Countless studies have shown. that children, and for that matter adults, learn more effectively when they are enjoying themselves. This is true across every subject and English is no different. It is also perhaps the most cross-curricular lessons we could learn! Although not mentioned as much teachers also perform better when they are having fun as well. There is nothign but a little creatively stopping us all making our lessons more enjoyable for ourselves and our students. So ditch the flash cards and lets spend 20 minutes making our next lesson both more enjoyable and more effective for both our students and ourselves!.
Making English lessons enjoyable for students is beneficial on a number of levels. It can be achieved by introducing new and dynamic activities, considering their interests when planning, addressing multiple intelligences and learning styles and differentiating both the instruction and assessment methods.
We have links to games and activities you can try through out the article so look out for them, but lets look at some of the theory behind this as well.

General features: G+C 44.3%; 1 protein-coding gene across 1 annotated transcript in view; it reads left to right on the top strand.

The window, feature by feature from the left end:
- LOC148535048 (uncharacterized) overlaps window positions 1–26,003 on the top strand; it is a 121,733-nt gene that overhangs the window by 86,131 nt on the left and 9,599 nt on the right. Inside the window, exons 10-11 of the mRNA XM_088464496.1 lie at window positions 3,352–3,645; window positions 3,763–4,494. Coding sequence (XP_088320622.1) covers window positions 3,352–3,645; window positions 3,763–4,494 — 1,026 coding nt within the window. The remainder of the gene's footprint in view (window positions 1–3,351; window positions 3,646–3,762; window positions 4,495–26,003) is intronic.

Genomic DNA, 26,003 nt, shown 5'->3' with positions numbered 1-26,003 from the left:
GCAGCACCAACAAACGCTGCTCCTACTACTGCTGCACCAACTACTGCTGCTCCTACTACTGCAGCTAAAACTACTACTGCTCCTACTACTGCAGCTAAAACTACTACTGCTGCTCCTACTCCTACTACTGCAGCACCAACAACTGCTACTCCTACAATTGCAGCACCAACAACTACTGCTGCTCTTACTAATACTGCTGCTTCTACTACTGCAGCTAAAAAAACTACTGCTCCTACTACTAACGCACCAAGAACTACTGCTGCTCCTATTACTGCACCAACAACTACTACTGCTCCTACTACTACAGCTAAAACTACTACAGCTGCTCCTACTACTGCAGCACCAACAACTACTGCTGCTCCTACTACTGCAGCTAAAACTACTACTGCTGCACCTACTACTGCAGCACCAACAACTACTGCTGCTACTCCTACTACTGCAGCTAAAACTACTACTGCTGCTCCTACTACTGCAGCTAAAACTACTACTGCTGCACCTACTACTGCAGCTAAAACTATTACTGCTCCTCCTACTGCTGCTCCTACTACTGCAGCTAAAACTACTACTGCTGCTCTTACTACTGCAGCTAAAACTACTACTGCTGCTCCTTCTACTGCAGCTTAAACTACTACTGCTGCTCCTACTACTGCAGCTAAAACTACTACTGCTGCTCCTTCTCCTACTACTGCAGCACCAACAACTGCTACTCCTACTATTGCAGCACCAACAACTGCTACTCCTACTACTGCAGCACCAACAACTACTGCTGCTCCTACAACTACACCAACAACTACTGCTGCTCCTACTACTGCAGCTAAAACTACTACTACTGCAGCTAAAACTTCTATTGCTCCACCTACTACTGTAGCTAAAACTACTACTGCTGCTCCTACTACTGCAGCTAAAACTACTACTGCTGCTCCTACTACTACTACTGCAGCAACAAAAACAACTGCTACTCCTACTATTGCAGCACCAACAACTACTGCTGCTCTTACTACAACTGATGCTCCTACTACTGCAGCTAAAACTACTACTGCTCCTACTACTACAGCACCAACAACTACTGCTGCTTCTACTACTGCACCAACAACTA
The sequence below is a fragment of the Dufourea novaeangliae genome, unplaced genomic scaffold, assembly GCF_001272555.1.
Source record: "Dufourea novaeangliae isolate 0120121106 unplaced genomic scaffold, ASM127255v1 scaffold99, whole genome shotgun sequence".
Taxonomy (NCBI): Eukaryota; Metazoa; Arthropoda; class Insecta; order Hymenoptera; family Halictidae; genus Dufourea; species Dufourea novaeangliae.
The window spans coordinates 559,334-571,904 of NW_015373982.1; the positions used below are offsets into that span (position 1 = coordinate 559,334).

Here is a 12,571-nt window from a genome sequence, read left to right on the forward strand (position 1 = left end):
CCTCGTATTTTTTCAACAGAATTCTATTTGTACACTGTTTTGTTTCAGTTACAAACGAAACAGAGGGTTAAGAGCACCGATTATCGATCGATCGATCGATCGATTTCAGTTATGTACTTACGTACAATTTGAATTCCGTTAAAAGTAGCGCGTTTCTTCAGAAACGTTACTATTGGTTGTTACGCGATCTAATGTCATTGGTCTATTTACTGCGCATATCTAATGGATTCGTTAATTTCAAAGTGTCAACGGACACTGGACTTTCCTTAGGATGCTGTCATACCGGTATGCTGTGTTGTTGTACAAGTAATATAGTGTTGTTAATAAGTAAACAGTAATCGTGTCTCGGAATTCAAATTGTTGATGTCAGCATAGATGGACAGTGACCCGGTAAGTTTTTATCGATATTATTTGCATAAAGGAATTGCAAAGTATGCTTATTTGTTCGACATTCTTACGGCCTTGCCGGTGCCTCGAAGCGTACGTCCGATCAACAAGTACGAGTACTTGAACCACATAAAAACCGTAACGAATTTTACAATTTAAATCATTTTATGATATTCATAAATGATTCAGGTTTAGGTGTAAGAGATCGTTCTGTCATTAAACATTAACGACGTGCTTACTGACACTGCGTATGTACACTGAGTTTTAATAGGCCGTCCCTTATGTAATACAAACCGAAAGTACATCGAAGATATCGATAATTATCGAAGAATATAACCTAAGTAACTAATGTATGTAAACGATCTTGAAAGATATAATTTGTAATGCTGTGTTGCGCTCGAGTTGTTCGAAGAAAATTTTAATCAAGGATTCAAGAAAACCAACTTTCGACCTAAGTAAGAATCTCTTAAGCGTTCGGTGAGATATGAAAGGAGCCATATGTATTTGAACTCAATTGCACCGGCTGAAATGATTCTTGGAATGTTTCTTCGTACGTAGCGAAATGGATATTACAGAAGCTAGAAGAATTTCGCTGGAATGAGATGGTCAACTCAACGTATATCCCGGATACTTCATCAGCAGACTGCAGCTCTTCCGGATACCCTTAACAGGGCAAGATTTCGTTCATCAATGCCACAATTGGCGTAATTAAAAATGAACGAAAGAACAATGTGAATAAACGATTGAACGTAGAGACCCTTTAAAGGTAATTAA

Students learn better by connecting their interests to classes. If you are teaching English as a second language, do not alienate students who are from different cultures. Connect the lessons to their native tongue. If you are teaching native English speakers, you want the work to be authentic. Making up sentences and having students diagram them is not as effective as having them create the sentences themselves. Let students think about the topics that are of interest to them so that they can analyze their sentences and responses rather than someone else’s.
Pick topics that are relevant to them, from Dinosaurs to K-POP and incorporate it into lessons activities. Utilizing projects and project work allows them to take ownership of their own work and not merely reproduce a text book task. Motivation goes along way to improving work quality with young learners and by giving them the freedom to express their language on topics they enjoy you will get more than the typical ”write and email to a fictional cousin in Canada” task that has been done for years and years.